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Sugaray Rayford Brings Vintage Soul Vibe With New Album “Somebody Save Me”

Somebody Save Me slides gracefully between the new blues of Gary Clarke Jr. and Fantastic Negrito, the rock & soul stylings of The War & Treaty, and the vintage Daptone vibe of the late Charles Bradley and Sharon Jones, bringing a fresh take to classic sounds.
 
The album was written and produced by Forty Below Records founder Eric Corne. Best known for his work with blues legends John Mayall and Walter Trout, Corne and Forty Below have also launched the careers of several talented new artists, such as Sam Morrow, Jaime Wyatt and KaiL Baxley. A number of mainstays from Corne productions feature strongly here including guitarist Rick Holmstrom (Mavis Staples), bassist Taras Prodaniuk (Dwight Yoakam), drummer Matt Tecu (Jakob Dylan), keyboardist Sasha Smith (Sam Beam), guitarist Eamon Ryland (The Happy Mondays) and the horn section from Late Night with Conan O’Brien, Corne recorded the bulk of the record live and the chemistry of the performances infuses the songs with a spontaneity and raw emotion.
 
The ten songs on the album explore contrasting themes of darkness and light. There is social commentary like on “Time to get Movin’” “The mansions on the hillside / Look down on homeless camps / While we’re caught in the crossfire / Lookin’ for the exit ramps.” There are several love songs, including two gorgeous soul ballads, “My Cards are on the Table” and “Somebody Save Me”, the Stax inspired “You and I” and the more Motown leaning “Is it Just Me”, “She could bring peace / To the Middle East / They’d be ready to sign / Free the worst villain / From the tightest prison / And have the warden waving goodbye.”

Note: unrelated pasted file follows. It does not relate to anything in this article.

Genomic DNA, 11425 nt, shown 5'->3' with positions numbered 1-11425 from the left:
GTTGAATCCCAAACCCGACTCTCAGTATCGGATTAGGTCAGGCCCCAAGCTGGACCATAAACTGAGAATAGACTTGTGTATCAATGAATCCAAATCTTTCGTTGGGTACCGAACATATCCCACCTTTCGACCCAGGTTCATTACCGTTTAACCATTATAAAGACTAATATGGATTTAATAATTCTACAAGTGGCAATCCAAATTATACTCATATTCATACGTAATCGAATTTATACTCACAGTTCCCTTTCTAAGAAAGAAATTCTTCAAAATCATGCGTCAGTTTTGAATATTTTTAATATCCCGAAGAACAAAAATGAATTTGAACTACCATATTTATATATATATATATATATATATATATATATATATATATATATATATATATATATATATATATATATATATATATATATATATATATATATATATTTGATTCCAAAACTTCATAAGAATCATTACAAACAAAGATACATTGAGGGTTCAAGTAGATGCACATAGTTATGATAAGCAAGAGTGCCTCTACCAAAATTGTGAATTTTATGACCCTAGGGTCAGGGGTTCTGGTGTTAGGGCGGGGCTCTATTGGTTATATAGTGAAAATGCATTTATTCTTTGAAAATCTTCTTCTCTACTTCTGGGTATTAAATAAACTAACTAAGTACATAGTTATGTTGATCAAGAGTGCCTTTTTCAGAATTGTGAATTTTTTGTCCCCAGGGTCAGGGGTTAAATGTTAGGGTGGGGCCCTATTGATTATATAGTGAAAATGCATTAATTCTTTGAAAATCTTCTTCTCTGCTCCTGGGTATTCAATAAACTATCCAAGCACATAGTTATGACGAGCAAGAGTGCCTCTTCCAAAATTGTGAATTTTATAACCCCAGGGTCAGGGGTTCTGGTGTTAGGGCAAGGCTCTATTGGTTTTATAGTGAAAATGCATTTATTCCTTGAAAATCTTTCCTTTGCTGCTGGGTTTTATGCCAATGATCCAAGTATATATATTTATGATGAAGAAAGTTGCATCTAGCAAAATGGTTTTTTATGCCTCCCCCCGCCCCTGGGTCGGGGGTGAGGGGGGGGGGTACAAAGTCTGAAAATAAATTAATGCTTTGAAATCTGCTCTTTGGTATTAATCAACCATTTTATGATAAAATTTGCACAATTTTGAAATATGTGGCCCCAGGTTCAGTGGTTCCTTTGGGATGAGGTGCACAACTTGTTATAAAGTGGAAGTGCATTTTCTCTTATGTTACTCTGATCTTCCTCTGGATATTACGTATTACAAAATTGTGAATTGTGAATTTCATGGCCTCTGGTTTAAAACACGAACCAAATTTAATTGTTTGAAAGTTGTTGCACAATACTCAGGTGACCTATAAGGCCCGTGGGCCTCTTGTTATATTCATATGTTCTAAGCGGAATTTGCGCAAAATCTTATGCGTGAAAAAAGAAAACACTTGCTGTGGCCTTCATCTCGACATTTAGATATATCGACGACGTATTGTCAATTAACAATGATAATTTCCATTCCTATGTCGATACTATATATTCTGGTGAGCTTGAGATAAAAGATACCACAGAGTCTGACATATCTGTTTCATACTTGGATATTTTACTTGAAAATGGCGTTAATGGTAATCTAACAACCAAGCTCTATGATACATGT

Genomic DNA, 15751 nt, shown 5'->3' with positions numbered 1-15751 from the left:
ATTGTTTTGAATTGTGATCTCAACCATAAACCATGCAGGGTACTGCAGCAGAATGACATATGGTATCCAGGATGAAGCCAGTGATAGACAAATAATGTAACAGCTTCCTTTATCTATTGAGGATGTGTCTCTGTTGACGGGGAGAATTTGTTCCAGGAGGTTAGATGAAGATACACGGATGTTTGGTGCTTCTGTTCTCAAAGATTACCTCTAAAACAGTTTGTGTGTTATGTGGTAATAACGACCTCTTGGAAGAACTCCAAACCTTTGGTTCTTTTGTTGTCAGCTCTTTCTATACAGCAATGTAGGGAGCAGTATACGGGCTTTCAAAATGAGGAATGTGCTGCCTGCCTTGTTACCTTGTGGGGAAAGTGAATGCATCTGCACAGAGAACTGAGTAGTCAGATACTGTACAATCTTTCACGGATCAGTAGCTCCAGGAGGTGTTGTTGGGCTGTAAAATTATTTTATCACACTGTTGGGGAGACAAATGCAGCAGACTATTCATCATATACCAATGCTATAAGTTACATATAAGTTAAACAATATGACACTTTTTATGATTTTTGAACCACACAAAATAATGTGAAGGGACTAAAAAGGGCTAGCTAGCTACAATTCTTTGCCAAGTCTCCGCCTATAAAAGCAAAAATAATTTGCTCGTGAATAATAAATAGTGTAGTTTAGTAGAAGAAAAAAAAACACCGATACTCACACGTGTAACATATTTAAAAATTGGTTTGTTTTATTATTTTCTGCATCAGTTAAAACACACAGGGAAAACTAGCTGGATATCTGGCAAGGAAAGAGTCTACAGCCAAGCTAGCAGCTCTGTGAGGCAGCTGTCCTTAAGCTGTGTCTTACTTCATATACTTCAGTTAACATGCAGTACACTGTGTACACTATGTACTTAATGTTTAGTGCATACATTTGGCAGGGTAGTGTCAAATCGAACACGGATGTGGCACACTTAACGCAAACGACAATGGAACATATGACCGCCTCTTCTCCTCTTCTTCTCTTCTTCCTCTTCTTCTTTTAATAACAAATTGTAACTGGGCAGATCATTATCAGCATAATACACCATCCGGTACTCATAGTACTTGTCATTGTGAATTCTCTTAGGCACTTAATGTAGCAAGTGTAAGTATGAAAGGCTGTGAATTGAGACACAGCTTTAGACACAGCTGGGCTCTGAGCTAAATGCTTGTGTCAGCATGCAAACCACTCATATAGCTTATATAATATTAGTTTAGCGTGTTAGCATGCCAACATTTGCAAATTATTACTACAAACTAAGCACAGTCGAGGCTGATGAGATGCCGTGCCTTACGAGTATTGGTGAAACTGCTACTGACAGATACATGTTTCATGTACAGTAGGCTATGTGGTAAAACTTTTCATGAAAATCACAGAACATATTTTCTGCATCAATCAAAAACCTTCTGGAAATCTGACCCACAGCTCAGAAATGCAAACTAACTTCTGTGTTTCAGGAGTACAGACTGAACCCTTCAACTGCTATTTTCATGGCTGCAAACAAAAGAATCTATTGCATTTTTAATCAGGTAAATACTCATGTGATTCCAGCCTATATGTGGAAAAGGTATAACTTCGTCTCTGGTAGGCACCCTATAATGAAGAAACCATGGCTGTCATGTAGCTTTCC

The album is full of inspired arrangements with several unexpected twists and turns; like the John Barry (James Bond) inspired bridge of “Angels and Devils”; the wobbly 1950’s inspired keyboard solo and lush strings of the title tracks, recorded with The Section Quartet (Ryan Adams, Father John Misty); and the gospel choir, shape-shifting keyboards and dramatic horns of “The Revelator” which seamlessly blends blues, soul and jazz with a hint of reggae. But at the center of it all is Sugaray Rayford’s commanding voice, tying it all together.
 
With his 8-piece crack band and personal charm, Rayford’s live shows are quickly becoming re-known for their high-energy and celebratory nature, with Rayford whipping the crowds into a frenzy, like a Gospel Preacher, in the studio and in person, Sugaray Rayford is developing a reputation as a force to be reckoned with.

 

About Jerry Holthouse

Jerry Holthouse
Music editor for Nashville.com. Jerry Holthouse is a content writer, songwriter and a graphic designer. He owns and runs Holthouse Creative, a full service creative agency. He is an avid outdoorsman and a lover of everything music. You can contact him at JerryHolthouse@Nashville.com

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